Cardiff University | Prifysgol Caerdydd ORCA
Online Research @ Cardiff 
WelshClear Cookie - decide language by browser settings

Examining power struggles as a signifier of successful partnership working: a case study of partnership dynamics

Derkzen, Petra, Franklin, Alexandra and Bock, Bettina 2008. Examining power struggles as a signifier of successful partnership working: a case study of partnership dynamics. Journal of Rural Studies 24 (4) , pp. 458-466. 10.1016/j.jrurstud.2008.03.010

Full text not available from this repository.


In Britain, and Wales particularly, inclusion and equal opportunities for all became key principles guiding the work of the many partnerships that were established at the beginning of this century. A primary objective of this paper is to develop a greater understanding of the politics and processes within ‘partnership’ as a widely used governance instrument. We argue that rather than dismissing partnerships for their exclusionary mechanisms, they might be considered as distinctive ‘arenas of power’ where the emphasis on participation and consensus shapes power relations in particular ways. What we demonstrate, using a differentiated topology of power [Allen, J., 2003. Lost Geographies of Power. Blackwell Publishing], is the effect that different modes of power, at different times, can have on social interaction and the process of partnership working. Although inequality in terms of resources existed in our study, we show that effective partnership working was enhanced at times when more reciprocal modes of power were used. We conclude, therefore, that an analysis of power based on resources alone is limited because the use and effect of resources may be “modified, displaced or disrupted depending upon the relationships that come into play” [Allen, J., 2003. Lost Geographies of Power. Blackwell Publishing, p. 97]. Hence, there is a need for more research on power struggles and conflicts in partnerships over time. Only then it is possible to see how and when differences in resources affect social interaction and result in different levels of (in)equality. A partnership cannot be seen simply as an indirect instrument of a dominant government actor to control organisations and individuals.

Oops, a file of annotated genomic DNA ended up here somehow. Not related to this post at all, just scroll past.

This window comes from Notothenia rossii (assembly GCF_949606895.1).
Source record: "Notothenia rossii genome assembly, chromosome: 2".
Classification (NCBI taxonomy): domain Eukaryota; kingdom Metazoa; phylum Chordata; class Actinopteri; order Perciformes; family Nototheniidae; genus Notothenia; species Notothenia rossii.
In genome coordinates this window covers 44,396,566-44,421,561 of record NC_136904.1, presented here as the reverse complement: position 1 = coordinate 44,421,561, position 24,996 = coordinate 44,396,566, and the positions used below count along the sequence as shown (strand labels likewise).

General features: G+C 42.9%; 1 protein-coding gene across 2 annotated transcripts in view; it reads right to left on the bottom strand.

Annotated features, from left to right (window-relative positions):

Item Type: Article
Date Type: Publication
Status: Published
Schools: Centre for Business Relationships, Accountability, Sustainability and Society (BRASS)
Sustainable Places Research Institute (PLACES)
Geography and Planning (GEOPL)
Uncontrolled Keywords: Partnership ; Power ; Inequality ; Rural development ; Wales
Publisher: Elsevier
ISSN: 0743-0167
Last Modified: 07 Nov 2019 09:08

Citation Data

Cited 40 times in Google Scholar. View in Google Scholar

Cited 50 times in Scopus. View in Scopus. Powered By Scopus® Data

Actions (repository staff only)

Edit Item Edit Item